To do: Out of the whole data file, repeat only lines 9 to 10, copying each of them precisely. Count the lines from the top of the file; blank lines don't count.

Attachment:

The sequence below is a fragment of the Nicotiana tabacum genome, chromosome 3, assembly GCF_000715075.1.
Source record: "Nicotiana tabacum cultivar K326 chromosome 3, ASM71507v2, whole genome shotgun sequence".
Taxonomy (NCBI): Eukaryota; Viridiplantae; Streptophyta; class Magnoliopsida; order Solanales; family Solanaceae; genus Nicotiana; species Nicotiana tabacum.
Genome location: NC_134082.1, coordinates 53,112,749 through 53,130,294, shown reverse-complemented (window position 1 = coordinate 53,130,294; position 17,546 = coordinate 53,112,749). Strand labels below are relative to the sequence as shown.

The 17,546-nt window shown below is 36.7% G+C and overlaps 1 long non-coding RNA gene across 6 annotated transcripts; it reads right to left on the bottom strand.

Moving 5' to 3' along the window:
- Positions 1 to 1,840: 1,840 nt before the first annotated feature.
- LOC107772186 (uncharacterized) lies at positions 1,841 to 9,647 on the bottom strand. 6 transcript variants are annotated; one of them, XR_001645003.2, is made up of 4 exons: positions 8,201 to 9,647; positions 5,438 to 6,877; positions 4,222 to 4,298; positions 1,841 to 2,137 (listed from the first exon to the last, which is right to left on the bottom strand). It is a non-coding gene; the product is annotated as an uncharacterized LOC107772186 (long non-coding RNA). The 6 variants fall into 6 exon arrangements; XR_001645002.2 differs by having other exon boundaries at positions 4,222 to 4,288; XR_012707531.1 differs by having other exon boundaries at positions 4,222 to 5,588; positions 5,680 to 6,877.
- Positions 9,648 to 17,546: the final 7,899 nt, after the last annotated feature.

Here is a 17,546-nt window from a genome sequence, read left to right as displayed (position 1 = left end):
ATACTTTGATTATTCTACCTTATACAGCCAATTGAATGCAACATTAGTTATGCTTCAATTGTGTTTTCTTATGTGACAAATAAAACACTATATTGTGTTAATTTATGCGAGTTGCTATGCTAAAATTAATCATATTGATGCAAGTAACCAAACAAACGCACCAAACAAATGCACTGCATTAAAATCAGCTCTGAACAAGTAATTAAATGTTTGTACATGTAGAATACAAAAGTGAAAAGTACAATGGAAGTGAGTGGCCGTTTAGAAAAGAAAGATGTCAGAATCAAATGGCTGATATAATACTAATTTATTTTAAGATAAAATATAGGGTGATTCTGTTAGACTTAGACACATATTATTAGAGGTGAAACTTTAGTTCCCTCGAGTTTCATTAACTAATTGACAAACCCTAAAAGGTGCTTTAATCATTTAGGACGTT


- Positions 9,648 to 17,546: the final 7,899 nt, after the last annotated feature.

Here is a 17,546-nt window from a genome sequence, read left to right as displayed (position 1 = left end):